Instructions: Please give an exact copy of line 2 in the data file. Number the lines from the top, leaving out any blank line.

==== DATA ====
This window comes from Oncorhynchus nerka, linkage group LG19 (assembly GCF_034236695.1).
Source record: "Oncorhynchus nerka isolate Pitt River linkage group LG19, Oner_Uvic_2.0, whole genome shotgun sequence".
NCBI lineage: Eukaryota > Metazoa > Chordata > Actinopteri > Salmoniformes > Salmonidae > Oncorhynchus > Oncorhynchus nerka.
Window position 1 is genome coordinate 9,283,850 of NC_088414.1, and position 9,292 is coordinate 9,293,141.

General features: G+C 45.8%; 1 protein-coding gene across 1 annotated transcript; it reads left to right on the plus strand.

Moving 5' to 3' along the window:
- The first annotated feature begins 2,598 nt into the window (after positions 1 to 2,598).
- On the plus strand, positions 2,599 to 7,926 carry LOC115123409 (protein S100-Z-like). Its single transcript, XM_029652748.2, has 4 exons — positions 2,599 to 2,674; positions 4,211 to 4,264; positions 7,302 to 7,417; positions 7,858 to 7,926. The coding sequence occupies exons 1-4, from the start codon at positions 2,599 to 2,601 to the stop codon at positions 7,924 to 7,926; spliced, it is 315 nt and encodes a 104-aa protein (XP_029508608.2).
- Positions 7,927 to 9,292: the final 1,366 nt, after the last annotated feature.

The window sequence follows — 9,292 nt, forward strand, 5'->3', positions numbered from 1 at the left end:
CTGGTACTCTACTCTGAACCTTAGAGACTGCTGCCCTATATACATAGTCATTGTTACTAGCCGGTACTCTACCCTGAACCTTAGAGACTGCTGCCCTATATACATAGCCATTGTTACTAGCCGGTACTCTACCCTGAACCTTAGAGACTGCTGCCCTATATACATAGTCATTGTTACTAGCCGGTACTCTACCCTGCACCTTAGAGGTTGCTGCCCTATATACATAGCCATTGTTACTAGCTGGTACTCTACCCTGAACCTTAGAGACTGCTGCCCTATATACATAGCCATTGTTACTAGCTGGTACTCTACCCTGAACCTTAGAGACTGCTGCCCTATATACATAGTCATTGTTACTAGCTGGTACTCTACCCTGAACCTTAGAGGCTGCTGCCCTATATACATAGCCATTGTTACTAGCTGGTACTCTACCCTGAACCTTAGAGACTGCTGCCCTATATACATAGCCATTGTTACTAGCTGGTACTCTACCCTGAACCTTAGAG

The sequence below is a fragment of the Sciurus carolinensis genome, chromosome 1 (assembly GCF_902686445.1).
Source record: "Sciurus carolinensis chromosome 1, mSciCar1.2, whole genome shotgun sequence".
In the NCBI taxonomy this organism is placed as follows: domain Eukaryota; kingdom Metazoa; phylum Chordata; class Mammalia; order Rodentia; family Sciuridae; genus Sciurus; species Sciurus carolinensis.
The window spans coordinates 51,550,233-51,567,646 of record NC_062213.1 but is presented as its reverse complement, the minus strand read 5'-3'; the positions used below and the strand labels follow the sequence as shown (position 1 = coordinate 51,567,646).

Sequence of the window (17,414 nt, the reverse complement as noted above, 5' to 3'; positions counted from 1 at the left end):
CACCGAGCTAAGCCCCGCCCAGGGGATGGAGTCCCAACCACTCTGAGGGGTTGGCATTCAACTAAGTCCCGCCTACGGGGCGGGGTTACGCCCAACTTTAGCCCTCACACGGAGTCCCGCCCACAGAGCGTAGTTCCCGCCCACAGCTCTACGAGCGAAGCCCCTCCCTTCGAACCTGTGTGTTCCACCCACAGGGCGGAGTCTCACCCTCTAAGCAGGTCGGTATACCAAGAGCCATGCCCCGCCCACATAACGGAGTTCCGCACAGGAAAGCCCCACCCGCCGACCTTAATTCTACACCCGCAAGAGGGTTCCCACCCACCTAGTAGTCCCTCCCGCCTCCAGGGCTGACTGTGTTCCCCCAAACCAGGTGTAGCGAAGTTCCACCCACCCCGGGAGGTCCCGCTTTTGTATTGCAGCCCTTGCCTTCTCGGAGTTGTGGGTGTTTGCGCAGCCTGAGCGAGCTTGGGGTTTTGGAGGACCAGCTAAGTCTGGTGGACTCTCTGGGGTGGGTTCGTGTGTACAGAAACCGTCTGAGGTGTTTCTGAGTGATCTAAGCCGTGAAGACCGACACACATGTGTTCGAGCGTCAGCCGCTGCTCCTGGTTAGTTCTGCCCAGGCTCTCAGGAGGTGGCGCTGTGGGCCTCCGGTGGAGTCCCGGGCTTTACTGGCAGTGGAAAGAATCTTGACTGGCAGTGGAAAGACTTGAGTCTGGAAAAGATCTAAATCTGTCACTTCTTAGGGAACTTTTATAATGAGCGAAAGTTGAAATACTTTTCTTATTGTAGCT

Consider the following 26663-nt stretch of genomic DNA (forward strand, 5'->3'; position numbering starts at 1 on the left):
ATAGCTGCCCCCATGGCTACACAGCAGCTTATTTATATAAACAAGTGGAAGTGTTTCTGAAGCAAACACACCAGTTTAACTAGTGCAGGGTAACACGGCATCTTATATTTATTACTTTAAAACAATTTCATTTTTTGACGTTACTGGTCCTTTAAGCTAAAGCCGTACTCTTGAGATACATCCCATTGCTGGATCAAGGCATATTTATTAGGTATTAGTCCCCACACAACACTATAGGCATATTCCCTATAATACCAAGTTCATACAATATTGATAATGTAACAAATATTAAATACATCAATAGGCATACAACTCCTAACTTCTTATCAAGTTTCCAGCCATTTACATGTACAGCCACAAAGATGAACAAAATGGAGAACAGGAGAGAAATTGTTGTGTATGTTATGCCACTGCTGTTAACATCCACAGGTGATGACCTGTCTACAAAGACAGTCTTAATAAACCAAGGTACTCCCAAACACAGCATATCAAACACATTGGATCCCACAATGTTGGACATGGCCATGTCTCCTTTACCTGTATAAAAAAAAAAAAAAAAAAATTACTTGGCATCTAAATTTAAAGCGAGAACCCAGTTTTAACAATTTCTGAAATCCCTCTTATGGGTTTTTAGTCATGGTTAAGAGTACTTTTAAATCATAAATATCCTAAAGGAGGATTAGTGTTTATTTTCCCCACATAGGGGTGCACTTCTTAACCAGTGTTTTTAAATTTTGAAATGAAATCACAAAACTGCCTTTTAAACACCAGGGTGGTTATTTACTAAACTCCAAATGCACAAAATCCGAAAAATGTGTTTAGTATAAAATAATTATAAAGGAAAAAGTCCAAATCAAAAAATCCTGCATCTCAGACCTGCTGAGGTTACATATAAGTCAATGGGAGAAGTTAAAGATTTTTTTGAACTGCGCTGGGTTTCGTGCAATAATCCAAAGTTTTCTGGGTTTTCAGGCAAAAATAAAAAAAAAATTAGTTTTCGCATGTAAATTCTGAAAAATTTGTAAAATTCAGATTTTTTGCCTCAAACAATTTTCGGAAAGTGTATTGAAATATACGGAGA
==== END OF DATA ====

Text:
Source record: "Oncorhynchus nerka isolate Pitt River linkage group LG19, Oner_Uvic_2.0, whole genome shotgun sequence".